Rainwater saves time, money for poultry industry

Guttering & Conveyance Piping-sm

An innovative new rainwater harvesting project uses a gutter system to funnel rain from poultry house roofs into a 100-foot by 36-foot flexible bladder.

Raising broiler chickens takes water—a lot of water. But rainwater harvesting could substantially reduce Alabama poultry growers’ dependence on municipal water sources or well water, reduce growers’ annual water bill by as much as $16,000 or more, and pay for itself in as few as four to five years.

Gene Simpson, a professor in the Department of Agricultural Economics and Rural Sociology and a specialist with the Alabama Cooperative Extension System, says that a typical farm with four poultry houses uses between 1.8 and 2 million gallons of water every year.

“If they are using water from a municipal water system, a four-house farm has a water bill that could be as high as $22,000 annually,” said Simpson, who is also the associate director of Auburn University’s National Poultry Technology Center. “That is a direct, out-of-pocket expense to growers.”

Simpson said the NPTC has been investigating the merits of rainwater harvesting for poultry operations for about seven years.

“Our goal then was to develop ways that producers could reduce their reliance on municipal water sources by 80 percent or more.”

NPTC’s most recent prototype was placed on a farm in Cullman County.

“We had to test it some place with high water rates, and Cullman County fit the bill. In 2015, producers paid just under $10 per 1,000 gallons and rates for 2016 are expected to increase to $11.”

Simpson noted that harvesting and storing thousands of gallons of water is significantly more complex than the gutter and rain barrel system with which many homeowners are familiar.

A gutter system funnels rainwater from the poultry house roofs into a 100-foot by 36-foot flexible bladder. A 2-inch rain on the 82,000 square feet of roof space will fill the bladder to its 100,000-gallon capacity. A control room pumps the collected water to the houses as needed and will automatically switch over to municipal water in the event of an emergency.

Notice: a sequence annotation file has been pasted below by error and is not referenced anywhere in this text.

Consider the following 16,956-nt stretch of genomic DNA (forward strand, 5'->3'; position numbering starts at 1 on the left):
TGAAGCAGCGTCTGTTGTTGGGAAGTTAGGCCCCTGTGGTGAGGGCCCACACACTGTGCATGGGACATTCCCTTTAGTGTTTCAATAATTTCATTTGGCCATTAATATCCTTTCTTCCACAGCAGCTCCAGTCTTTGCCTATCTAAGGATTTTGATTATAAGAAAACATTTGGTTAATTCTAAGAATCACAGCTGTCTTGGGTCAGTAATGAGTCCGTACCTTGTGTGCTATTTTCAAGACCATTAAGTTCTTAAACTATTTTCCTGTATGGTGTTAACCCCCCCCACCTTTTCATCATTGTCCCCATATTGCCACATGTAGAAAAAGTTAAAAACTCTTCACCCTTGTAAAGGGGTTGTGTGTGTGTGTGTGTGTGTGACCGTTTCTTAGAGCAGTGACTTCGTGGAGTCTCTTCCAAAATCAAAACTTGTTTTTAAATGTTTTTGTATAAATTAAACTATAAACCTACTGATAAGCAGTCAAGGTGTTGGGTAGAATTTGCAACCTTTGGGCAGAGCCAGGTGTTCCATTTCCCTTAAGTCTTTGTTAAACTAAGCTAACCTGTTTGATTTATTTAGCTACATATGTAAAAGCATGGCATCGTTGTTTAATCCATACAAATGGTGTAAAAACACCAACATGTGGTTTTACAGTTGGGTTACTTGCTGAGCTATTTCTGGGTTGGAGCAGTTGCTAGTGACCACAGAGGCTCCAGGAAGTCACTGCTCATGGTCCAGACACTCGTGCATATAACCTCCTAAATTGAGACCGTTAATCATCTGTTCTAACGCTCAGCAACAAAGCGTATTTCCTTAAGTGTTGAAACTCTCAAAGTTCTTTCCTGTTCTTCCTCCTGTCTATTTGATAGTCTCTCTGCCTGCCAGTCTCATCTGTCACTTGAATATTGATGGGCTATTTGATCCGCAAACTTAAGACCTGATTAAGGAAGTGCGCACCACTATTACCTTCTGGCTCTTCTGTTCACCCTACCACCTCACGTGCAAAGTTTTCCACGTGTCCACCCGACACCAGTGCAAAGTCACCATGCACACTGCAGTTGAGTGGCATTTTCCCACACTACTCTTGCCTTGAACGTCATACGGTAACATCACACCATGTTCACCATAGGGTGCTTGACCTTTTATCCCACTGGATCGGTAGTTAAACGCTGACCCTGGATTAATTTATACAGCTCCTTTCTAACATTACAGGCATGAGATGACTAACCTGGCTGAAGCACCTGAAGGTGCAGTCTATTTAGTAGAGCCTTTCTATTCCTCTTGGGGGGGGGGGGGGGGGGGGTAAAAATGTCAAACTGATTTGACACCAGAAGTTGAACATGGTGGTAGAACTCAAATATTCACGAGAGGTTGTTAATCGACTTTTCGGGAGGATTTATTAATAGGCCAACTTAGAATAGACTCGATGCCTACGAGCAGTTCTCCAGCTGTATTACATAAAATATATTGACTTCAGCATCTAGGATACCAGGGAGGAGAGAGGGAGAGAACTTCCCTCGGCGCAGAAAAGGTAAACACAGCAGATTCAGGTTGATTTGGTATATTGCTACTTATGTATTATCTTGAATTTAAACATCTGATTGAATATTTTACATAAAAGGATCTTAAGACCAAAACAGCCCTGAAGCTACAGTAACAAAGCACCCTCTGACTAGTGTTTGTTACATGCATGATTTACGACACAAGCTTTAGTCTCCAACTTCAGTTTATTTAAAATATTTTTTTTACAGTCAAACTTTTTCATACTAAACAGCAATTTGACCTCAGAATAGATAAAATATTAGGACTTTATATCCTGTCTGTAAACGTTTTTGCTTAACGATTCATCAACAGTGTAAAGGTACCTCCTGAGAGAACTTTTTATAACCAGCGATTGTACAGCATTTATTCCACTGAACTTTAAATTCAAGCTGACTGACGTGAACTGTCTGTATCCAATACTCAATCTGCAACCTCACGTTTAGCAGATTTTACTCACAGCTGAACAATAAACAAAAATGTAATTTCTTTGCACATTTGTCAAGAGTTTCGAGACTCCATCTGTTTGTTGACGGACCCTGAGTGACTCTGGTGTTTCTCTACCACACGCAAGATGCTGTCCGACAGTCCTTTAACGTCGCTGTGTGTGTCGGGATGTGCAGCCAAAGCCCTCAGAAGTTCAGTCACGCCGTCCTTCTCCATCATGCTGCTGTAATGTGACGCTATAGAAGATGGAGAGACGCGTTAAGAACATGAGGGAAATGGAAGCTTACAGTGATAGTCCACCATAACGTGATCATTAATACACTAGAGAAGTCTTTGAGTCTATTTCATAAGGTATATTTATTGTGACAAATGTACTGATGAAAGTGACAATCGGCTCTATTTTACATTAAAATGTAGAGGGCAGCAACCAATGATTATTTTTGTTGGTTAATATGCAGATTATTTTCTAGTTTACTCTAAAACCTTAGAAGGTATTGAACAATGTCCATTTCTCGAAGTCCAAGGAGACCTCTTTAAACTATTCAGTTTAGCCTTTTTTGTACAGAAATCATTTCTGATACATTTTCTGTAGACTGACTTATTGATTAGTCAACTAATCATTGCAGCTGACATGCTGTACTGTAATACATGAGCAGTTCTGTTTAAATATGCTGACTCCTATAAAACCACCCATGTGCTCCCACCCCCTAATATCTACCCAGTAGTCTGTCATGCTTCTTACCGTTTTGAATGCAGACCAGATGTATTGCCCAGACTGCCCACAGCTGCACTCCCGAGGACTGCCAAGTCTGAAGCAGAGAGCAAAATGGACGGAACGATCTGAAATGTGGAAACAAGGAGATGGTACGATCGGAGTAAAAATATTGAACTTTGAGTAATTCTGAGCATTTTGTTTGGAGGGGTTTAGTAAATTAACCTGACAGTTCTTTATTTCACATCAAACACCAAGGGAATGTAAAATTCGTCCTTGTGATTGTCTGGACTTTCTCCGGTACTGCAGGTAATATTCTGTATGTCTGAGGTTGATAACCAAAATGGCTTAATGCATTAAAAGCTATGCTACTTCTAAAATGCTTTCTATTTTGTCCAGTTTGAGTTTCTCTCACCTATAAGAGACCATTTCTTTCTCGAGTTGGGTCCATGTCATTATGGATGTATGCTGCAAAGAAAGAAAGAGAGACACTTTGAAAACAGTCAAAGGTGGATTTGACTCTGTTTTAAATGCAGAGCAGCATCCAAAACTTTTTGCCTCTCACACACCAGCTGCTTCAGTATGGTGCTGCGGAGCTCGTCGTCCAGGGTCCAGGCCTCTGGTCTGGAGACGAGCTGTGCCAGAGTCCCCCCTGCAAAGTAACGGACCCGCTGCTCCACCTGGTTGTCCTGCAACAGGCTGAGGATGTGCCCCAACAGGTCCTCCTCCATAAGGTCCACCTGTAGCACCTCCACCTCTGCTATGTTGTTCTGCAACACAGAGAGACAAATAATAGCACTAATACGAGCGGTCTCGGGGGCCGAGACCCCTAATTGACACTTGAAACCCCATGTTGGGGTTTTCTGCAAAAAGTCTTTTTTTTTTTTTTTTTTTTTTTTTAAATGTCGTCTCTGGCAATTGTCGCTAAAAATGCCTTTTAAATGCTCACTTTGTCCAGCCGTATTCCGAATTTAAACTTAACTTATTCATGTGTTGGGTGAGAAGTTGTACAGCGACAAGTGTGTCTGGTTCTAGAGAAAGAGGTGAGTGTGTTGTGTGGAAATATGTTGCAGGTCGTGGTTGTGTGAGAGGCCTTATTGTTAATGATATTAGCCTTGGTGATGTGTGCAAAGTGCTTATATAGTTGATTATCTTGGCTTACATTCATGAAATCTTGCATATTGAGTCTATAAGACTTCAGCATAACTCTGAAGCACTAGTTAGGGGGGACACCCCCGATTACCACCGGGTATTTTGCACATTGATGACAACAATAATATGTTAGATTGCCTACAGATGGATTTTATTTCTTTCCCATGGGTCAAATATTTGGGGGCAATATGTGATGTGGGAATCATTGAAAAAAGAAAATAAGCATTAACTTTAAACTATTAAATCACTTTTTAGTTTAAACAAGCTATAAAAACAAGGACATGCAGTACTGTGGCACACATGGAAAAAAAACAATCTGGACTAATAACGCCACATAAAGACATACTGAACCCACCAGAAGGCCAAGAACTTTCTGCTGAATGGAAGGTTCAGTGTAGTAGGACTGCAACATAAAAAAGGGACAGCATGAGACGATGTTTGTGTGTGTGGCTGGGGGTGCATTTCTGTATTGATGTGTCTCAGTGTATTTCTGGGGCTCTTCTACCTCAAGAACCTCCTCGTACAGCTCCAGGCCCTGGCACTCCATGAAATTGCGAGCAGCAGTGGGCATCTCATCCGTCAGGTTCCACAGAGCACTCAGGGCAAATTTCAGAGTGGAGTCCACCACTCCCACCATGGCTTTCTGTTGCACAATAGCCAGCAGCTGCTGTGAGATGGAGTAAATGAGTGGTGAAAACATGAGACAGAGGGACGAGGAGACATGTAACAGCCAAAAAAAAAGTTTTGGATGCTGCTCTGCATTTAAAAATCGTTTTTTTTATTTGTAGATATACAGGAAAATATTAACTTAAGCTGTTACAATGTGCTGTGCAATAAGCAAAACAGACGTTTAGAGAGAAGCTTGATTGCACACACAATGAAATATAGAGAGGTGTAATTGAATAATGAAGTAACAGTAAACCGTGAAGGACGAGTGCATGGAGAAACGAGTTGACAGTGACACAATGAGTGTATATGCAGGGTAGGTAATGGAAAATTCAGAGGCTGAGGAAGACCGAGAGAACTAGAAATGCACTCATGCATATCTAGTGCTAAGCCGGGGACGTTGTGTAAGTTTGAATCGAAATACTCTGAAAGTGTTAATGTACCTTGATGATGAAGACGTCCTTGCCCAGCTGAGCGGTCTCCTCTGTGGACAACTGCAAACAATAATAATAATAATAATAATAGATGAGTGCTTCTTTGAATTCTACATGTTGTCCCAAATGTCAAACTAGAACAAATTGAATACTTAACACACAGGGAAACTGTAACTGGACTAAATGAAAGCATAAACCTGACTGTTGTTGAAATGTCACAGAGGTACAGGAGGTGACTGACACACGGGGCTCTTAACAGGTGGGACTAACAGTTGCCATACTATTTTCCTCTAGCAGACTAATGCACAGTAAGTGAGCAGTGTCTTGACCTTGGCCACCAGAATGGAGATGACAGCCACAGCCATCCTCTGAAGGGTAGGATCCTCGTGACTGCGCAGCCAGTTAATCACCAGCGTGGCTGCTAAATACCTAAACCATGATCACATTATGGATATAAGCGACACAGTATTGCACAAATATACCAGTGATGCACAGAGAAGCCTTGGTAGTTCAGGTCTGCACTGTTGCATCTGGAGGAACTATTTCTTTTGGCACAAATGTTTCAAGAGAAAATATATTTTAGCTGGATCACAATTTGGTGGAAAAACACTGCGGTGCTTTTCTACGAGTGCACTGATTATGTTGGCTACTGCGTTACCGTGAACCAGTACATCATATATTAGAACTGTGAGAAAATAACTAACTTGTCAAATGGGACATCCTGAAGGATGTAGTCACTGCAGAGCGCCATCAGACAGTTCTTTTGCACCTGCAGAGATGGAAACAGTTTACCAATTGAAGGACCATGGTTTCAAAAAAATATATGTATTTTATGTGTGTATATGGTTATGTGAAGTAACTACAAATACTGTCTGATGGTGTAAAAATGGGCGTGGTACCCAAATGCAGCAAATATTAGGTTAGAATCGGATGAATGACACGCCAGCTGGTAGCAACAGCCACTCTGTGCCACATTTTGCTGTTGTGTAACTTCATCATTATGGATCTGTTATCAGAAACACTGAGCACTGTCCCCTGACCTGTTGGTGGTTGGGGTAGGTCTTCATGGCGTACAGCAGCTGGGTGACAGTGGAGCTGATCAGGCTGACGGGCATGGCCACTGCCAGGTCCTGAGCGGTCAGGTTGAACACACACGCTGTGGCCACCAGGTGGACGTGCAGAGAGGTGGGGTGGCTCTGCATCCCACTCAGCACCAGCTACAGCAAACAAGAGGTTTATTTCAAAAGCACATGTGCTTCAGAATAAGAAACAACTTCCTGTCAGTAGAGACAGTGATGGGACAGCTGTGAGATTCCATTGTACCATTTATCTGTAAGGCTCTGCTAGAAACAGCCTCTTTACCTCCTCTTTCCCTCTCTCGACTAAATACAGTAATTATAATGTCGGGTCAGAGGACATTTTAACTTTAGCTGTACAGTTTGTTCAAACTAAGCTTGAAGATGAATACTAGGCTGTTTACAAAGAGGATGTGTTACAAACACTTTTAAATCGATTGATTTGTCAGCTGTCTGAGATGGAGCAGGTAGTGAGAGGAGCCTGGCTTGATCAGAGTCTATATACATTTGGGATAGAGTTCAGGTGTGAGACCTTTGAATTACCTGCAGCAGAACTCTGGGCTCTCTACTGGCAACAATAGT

Just as important as the volume of water is the quality of water. The growing birds need clean water free of impurities and the houses’ cooling systems need water low in dissolved minerals to work efficiently.

“The water quality is excellent,” said Simpson. “It is filtered multiple times including through an ultraviolet light filter that kills any bacterial contamination.”

Alabama Extension Director Gary Lemme says Extension and the NPTC’s work with poultry producers is important to the entire industry.

“The Center’s mission is simple—help poultry producers raise a quality product profitably,” said Lemme. “And they are fulfilling that mission every day with their innovative work.”

Paul Patterson, dean of the Auburn University College of Agriculture and director of the Alabama Agricultural Experiment Station, agrees with Lemme.

“The rainwater harvesting project is just one example of how the Alabama Agricultural Experiment Station and the NPTC provide timely, applied research to help improve the profitability and environmental sustainability of our poultry industry,” said Patterson.

 Simpson and his colleagues believe that the new system could help producers reduce their municipal water bills by as much as 90 percent. While the systems are a significant capital investment, he said farms should expect the system to have paid for itself in about seven to eight years.

“But if the U.S. Department of Agriculture’s Natural Resource Conservation Service were to develop a cost share program, the system would pay for itself in as little as three and a half to four years.”

Simpson says rainwater harvesting is a strong option for growers who have high water rates, have a low availability of well water or have water with significant quality issues.

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